Farmers are wasting serious dollars by put the wrong amount of fertilizer on their fields, according to Wade Barnes of Farmers Edge Consulting.
“In one-third of the field you’re over-fertilizing, one-third you’re under-fertilizing and on one-third you’re about right,” Barnes told the Seedmaster’s Master Seeder Conference at Regina in November, citing a University of Utah study that evaluated standard fertilizing practices.
Barnes believes the best way for farmers to maximize their return on fertilizer investment is to look at variable rate technology (VRT). Having an accurate prescription map ready to use at seeding is the only way to ensure enough fertilizer gets to where its needed.
“One thing we’ve noticed if we’re shy of fertilizer on a very productive area, we can’t go back in time and correct that,” he adds. “Eighty per cent of your yield comes from 50 per cent of your land,” so not getting enough on those highly-productive areas can really affect yield.
Yeld variability often comes from the field’s topography.
“There’s variability everywhere; slope, topography and microclimate all play a part in it. A slight change in elevation makes a huge difference in the production potential of a field,” Barnes says.
Using a VRT prescription map to create zones that account for those and other differences across a field is the best way to stretch fertilizer dollars, he says. “I believe it’s a very simple concept. The phrase ‘the right rate at the right time’ really hits it.”
But topographical differences are only one factor.
“The other part of field variability is man-made,” notes Barnes. “What we’ve found through remote sensing is there are huge differences in a field you might not be able to explain (without knowing the field’s use history). What’s happened in the past has a huge impact.
“The primary tool we use is satellite imagery. The second tool, which is probably more valuable than anything, is knowledge of the field. That comes from the grower, the agronomist or the person you rent your land from.”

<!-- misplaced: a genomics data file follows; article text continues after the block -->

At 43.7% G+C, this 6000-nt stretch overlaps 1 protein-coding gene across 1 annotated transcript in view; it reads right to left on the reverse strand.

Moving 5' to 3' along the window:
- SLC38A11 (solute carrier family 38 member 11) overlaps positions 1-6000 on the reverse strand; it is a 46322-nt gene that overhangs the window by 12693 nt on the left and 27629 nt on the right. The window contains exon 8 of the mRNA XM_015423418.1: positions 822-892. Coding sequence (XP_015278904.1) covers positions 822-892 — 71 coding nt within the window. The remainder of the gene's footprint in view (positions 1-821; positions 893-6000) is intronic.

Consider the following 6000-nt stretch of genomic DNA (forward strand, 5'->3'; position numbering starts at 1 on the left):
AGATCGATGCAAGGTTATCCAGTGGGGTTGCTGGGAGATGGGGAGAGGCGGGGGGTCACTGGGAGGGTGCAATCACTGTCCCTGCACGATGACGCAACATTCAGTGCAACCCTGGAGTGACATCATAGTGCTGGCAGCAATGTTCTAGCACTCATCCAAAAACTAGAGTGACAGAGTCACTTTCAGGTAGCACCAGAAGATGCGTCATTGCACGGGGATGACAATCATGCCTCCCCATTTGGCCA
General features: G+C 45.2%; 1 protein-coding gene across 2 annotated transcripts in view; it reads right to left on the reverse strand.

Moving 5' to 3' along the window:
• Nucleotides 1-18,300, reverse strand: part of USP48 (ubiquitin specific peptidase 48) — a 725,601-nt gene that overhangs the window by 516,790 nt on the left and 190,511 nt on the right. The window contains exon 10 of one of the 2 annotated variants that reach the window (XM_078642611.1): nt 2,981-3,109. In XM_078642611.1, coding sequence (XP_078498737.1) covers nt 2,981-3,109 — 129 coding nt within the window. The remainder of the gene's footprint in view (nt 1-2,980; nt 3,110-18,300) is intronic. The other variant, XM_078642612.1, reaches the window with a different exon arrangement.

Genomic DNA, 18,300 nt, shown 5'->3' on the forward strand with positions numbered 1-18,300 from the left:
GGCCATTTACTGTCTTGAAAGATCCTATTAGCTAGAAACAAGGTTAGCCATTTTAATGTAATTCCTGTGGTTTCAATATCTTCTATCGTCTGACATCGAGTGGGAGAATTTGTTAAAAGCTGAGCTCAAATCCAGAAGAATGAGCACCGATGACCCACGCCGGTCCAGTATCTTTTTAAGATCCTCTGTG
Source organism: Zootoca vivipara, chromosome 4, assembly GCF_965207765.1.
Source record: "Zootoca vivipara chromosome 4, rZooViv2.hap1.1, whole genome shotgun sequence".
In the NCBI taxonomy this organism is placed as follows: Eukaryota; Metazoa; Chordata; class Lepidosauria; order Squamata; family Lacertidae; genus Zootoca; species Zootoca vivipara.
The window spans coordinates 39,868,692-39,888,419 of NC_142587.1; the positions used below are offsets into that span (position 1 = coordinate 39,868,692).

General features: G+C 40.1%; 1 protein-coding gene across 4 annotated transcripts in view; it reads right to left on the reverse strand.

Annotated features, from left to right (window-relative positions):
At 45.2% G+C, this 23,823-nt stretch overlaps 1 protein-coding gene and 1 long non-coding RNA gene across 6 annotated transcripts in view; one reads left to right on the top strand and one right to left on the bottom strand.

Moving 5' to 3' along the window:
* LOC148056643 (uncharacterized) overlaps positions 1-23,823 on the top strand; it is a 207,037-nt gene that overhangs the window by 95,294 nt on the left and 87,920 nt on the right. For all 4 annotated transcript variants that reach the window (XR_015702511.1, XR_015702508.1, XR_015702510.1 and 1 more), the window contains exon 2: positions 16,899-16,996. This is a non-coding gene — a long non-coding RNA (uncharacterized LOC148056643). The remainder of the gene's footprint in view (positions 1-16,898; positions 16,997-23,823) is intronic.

MERGING SMALLER FIELDS INTO ONE
Without evaluating past history, either through archived maps or through a farmer’s knowledge of past practises, Barnes says it’s easy to misinterpret data from current satellite images.
“What we found was these dynamics were playing themselves out on all the fields we were dealing with. Those agronomic issues that happened 20 to 50 years ago still have an impact today. This happens on every field across Western Canada.”
As farms evolved and grew over the years, collections of smaller fields have been merged together and are now being farmed as one, even though they had very different, localized uses in the past.
“These (previously smaller) fields have all turned into half section fields today,” says Barnes. “(Because of that) putting the same rate of fertilizer across every field on your farm doesn’t make a lot of sense.
“The main reason we use satellite imagery is that we think it shows the crop’s greatest potential and greatest weaknesses. We try and do it (get images) during strategic times during the growing season. We find we can go back up to 10 or 15 years and see the changes in the field.
“Some people go out and buy imagery; they’ll use one year and build (VRT) zones from that. If you pick the perfect year, that’s fine. But if you’re working with someone who doesn’t know your land and all the history behind it, you could have problems.”
Barnes says farmers who try to develop zones for VRT without satellite images are making a mistake.
“Some people believe you can use yield maps to build zones. The problem we’ve found is very few farmers have good yield maps for each field. A lot of times you have holes in your data (often caused by equipment failures).”
But while yield maps may not be the best option for building prescription maps, they are useful in evaluating the results of VRT use.
“We want every single grower to get a yield map,” says Barnes. “It’s a report card to whether the work we’ve done actually makes you money or not.”
It is also important to combine soil testing with the other data in order to fine tune VRT maps for accuracy.
“We test every zone,” he says.
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